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How do I protect my intellectual property when withdrawing from an LLC?

Elkridge, MD |

I have put almost two years into developing an ecommerce website. My partners have done very little to help me. I now realize that I will be the only one doing all of the work and I am sick of it. We have not earned any income from the business as of yet. I would like to withdraw from the LLC but I don't want my partners to profit off of my creative ideas and hard work. What options do I have to protect my ideas and hard work?

Attorney Answers 5


  1. Best answer

    Have you assigned the source code or any of the intellectual property components of the stie to the LLC? If not, in all likelihood title to that IP is still vested in you, which would allow you to walk away with all source code, etc. It might be easier to convince your fellow LLC members to take a more modest share and just be silent, but if you want to separate completely, then you will need to take all of the IP with you.

    Ideally you would have the LLC assign any interest it has, though it may have none, to you and that would be the end of it. However, your claim to the source code, etc. may be solid.

    Of course, more details are necessary to give you a cogent answer. I am, of course, happy to chat with you about the matter.

    Kindest regards,

    Ken
    Admitted in MD, DC, PA, OH


  2. Whether you can do anything really depends on the language of the operating agreement for the LLC. There should be a section that specifically discusses ownership of intellectual property rights, which -- ideally -- would discuss what happens to those rights in the event of a breakup or dissolution of the LLC. Typically, the IP belongs to the LLC, not to the member who contributed the work by designing the website, writing the code, etcetera, but perhaps your operating agreement says otherwise.

    If the LLC's operating agreement is silent on those issues, then you need to go see a local IP attorney (not the LLC's attorney) and explore your options.


  3. Geting into an LLC is easier than getting out of it, and as pointed out, the proceeds of your creative ideas and hard work isn't yours anymore, it belongs to your LLC.

    You presumably own a fractional membership share of this LLC, and if your LLC has an Operating Agreement, it should spell out how a member can withdraw, and how they can get paid for the value of their share.

    Right now the value of the LLC and its assets is all speculative because the work hasn't been turned into a product and monetized yet. You're going to have to see an IP lawyer to dissolve this LLC and work out a solution for ownership to the IP rights. That may require you to buy out your co-members and get their assignments of all rights to the IP.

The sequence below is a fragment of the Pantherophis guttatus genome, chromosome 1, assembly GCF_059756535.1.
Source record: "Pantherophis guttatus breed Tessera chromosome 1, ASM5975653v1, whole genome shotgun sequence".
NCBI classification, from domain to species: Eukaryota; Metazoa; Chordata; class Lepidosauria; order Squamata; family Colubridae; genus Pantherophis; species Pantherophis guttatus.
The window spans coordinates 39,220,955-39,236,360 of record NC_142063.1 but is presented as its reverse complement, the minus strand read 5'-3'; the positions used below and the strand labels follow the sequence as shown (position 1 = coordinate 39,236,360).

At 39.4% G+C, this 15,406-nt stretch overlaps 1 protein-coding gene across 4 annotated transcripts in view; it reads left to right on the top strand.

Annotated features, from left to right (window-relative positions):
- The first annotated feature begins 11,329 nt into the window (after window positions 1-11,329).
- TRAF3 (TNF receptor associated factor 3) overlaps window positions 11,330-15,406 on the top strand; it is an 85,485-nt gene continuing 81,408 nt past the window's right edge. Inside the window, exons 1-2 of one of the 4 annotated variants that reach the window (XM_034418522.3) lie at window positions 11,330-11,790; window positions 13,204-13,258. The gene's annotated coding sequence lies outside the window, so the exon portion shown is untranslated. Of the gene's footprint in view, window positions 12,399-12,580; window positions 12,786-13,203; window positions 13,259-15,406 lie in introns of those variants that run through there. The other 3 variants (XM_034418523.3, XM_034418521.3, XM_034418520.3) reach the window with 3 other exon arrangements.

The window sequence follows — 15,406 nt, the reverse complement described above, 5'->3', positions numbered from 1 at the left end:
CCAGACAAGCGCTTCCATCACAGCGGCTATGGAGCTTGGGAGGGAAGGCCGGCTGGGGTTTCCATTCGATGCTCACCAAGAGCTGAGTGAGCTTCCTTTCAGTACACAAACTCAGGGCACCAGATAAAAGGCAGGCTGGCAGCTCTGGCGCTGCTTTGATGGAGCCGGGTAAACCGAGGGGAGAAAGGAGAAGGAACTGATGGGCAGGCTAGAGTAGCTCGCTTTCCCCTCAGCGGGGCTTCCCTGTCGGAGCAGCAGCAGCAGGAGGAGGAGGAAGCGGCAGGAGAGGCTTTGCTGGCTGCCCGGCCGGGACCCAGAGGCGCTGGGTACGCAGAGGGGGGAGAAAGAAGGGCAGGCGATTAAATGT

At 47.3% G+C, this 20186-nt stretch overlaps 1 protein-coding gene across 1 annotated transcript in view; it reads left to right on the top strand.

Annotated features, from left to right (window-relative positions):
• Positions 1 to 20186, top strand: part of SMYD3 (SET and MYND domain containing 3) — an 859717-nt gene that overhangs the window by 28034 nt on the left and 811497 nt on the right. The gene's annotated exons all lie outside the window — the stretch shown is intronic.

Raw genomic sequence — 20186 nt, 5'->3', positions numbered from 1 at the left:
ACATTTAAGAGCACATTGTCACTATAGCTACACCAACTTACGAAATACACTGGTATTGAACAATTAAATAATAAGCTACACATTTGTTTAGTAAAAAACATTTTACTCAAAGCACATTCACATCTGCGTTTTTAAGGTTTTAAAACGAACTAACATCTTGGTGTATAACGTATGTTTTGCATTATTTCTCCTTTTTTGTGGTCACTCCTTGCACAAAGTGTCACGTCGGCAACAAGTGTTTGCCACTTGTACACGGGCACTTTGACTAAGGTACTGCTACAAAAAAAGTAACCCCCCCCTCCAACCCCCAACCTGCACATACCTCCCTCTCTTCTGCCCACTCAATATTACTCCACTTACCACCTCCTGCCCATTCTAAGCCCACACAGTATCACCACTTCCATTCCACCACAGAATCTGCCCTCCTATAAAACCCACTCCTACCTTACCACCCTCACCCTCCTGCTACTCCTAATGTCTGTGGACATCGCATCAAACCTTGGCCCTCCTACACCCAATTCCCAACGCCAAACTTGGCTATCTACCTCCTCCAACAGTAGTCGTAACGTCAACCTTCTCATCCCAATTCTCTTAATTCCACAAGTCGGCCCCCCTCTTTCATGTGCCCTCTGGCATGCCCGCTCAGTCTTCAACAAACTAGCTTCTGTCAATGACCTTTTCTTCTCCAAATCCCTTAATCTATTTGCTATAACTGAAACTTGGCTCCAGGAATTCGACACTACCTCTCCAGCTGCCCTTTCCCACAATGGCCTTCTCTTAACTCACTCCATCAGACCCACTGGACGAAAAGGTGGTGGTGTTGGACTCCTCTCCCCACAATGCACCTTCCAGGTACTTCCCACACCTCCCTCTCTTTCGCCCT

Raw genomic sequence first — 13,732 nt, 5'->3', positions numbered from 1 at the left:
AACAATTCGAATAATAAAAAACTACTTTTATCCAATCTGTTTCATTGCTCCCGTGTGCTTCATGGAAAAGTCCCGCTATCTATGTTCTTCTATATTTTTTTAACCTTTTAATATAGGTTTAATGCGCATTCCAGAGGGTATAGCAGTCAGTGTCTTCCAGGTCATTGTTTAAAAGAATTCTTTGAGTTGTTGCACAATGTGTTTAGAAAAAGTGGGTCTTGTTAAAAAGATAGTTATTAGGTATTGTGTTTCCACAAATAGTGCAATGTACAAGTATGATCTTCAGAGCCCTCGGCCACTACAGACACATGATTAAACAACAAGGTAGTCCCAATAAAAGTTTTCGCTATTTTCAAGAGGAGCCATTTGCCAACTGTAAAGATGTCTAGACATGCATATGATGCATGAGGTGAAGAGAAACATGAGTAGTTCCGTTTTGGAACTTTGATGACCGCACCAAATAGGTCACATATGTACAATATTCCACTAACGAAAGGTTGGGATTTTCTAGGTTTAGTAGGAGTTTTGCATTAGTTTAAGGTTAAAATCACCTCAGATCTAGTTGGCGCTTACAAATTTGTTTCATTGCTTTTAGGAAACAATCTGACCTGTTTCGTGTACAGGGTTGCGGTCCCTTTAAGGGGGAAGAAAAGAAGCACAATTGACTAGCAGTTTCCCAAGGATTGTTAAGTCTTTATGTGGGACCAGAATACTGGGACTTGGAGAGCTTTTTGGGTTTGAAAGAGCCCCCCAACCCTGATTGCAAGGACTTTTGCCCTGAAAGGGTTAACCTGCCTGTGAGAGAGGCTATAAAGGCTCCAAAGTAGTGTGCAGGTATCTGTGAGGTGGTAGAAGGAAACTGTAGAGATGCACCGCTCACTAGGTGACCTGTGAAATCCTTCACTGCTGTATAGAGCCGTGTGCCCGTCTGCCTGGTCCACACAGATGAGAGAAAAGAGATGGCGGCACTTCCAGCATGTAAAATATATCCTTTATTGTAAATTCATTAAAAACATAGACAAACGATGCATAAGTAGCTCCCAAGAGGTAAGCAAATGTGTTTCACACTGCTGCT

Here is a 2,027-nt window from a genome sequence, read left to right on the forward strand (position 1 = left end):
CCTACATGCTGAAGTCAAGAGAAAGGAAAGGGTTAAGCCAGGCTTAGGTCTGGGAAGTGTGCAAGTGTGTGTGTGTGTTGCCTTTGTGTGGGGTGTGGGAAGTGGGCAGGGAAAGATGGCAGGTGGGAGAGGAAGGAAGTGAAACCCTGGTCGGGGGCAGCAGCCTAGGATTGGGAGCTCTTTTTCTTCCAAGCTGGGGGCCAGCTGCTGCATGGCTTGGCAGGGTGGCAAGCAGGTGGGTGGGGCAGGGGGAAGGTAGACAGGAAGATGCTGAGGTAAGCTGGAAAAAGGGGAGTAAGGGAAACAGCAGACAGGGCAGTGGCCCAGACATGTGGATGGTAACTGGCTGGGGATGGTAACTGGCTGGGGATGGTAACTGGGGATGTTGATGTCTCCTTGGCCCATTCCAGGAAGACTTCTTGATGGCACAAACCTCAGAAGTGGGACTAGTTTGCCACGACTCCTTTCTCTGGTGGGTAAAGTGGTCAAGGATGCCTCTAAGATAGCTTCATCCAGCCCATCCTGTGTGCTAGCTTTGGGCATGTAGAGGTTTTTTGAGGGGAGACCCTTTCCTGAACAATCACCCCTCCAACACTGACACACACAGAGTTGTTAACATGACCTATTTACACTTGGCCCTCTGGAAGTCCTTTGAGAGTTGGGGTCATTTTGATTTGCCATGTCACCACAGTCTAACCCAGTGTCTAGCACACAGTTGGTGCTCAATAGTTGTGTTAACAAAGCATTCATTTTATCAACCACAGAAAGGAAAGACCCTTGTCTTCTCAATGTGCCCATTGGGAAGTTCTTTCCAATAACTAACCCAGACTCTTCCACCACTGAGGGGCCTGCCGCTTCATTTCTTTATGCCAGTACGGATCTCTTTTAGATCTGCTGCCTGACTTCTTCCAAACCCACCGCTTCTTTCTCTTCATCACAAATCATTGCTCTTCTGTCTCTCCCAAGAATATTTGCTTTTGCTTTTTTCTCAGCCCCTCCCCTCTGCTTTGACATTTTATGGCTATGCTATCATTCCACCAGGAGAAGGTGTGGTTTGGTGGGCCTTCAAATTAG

PLEASE READ THIS BEFORE YOU COMMENT, EMAIL ME OR PHONE ME. I'm only licensed in CA. This answer doesn't make me your lawyer, and neither do follow-up comments and/or emails and/or phone calls, and you shouldn't expect me to respond to your further questions if you haven't hired me. We need an actual agreement confirmed in writing before any attorney-client relationship is formed. This answer doesn't constitute legal advice, and shouldn't be relied on, since each state has different laws, each situation is fact specific, and it is impossible to evaluate a legal problem without a comprehensive consultation and review of all the facts and documents at issue.


  4. As noted above, your operating agreement, if you have one, should guide you on how you could withdraw as a member from the LLC. However, you might want to consider buying the other two out. If the LLC has not earned any income and keeping it in good standing will cost money, the other members might be willing to sell their interests to you.

    If you are able to get that kind of agreement, you should also have everyone sign mutual releases of all claims that may have accrued against each other.

    You should definitely consult with counsel who can comment upon the LCC situation and the disposition of the IP.

    LEGAL DISCLAIMER: Please note that this comment does not constitute legal advice nor has an attorney-client relationship been created.The law may vary depending on the state in which you reside or the jurisdiction where the activity took place. This comment is intended only to give some direction in which to seek further guidance.


  5. I agree with Attorneys Lawrence and Koslyn. The LLC is a separate entity that you gave your efforts and resulting work to in the hope of eventually recovering a profit. Although more facts are needed, under the facts you've provided you just may be -- pursuant to copyright law at least -- an "employee" of the LLC and, as such, the copyrights and trademarks and trade secrets and trade dress and know-how and computer code that makes up the LLC's website belongs to the LLC. Not you. You need to speak with an intellectual property attorney licensed to practice in your state before you tell the other LLC members that you want out. Good luck.

    The above is general information ONLY and is not legal advice, does not form an attorney-client relationship, and should NOT be relied upon to take or refrain from taking any action. I am not your attorney. You should seek the advice of competent counsel before taking any action related to your inquiry.

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